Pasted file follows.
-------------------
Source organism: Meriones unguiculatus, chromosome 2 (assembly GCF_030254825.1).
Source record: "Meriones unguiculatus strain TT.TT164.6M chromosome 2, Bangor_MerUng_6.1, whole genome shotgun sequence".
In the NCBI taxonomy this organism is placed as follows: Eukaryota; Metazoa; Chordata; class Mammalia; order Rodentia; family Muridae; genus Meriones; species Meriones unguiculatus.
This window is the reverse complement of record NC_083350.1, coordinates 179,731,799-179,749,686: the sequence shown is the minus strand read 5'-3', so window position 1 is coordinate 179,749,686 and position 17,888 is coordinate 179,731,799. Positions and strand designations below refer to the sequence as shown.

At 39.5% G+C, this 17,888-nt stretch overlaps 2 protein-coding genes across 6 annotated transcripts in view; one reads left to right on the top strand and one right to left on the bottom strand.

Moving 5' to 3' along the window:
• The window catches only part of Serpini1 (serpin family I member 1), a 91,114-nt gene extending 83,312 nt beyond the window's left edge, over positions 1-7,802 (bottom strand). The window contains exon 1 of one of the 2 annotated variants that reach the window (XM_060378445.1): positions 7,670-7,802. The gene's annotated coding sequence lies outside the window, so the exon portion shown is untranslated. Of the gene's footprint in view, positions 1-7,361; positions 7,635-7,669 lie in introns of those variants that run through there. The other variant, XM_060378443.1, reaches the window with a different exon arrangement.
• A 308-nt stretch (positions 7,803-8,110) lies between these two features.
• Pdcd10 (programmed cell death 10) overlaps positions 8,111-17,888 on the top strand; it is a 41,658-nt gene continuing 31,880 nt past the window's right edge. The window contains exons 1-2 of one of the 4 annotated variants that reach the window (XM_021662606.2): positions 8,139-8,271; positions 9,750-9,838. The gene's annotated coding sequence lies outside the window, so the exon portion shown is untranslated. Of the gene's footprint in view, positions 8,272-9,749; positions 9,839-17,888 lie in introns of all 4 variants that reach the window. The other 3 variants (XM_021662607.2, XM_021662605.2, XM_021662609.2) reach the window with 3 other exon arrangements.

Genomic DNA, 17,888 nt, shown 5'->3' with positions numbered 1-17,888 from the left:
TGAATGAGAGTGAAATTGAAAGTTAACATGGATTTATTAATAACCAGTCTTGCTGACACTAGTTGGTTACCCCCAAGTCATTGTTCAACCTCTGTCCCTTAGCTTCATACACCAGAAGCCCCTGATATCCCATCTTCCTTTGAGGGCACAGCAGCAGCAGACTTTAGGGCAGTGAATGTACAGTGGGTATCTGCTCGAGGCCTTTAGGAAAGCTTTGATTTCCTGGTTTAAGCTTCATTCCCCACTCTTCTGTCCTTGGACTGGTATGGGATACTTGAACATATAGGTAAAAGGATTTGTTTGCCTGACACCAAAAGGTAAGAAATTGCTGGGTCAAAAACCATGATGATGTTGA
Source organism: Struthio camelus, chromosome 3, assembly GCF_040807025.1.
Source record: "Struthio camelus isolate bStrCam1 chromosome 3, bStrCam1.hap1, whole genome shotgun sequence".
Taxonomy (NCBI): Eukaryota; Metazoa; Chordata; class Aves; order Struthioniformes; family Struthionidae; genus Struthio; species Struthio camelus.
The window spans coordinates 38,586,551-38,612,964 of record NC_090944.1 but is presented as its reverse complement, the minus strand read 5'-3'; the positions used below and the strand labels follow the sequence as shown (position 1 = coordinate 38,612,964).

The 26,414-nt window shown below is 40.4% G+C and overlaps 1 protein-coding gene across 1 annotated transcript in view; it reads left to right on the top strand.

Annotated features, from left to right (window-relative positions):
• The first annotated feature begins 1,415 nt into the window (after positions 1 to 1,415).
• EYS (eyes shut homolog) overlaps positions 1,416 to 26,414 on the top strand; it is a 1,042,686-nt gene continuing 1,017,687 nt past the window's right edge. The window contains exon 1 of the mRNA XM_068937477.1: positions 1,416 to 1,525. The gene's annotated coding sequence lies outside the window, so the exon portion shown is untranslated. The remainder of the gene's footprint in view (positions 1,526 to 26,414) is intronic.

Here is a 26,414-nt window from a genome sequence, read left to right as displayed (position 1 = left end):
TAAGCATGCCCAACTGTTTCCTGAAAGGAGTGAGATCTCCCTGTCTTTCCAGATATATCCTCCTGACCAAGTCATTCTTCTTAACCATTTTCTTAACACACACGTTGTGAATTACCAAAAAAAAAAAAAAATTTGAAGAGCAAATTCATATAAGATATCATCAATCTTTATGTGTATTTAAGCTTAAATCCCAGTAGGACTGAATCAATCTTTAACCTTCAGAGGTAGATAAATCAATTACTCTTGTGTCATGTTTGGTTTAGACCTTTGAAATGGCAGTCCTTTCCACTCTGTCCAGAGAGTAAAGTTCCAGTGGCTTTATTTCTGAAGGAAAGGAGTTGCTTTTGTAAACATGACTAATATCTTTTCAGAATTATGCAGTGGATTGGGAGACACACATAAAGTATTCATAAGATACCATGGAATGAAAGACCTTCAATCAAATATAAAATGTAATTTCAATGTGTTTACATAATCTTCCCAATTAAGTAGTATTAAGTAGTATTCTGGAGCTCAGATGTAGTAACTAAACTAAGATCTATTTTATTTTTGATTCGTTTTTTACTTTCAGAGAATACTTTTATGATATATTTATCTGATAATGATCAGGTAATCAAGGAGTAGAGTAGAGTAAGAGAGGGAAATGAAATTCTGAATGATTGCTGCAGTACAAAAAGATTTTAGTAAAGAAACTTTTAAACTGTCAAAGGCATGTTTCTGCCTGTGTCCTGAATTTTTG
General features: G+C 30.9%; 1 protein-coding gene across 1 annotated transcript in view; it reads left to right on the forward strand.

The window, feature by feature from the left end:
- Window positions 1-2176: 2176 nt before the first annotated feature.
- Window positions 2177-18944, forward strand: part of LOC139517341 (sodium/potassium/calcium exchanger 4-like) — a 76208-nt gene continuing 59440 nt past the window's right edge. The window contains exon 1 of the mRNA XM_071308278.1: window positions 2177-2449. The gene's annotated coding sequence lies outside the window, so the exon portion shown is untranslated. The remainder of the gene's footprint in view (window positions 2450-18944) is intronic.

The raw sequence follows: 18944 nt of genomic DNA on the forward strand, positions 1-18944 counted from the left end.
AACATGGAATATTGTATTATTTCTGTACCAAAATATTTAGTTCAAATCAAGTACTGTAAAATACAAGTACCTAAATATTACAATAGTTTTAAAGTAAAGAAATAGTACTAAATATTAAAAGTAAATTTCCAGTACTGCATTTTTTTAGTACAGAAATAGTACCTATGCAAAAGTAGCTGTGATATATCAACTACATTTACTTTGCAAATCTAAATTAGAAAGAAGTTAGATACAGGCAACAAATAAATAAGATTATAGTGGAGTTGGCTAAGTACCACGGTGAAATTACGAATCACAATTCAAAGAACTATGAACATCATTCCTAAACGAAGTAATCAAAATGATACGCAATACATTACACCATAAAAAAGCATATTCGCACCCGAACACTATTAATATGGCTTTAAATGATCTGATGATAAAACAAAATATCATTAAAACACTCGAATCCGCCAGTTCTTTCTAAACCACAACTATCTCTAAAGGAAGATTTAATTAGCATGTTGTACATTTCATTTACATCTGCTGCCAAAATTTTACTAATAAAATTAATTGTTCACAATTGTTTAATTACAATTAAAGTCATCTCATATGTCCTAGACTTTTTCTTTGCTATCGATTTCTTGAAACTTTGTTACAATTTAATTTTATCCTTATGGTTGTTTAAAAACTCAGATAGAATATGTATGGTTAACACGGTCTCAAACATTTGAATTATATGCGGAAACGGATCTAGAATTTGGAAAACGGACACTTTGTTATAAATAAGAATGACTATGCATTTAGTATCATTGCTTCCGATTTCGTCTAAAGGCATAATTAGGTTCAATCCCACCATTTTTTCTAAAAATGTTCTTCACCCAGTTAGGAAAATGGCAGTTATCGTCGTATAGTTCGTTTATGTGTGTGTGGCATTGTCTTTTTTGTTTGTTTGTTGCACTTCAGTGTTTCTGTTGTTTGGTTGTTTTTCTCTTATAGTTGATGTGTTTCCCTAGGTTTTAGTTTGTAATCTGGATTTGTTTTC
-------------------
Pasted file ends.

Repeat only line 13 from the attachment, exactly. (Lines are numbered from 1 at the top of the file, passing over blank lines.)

Source record: "Struthio camelus isolate bStrCam1 chromosome 3, bStrCam1.hap1, whole genome shotgun sequence".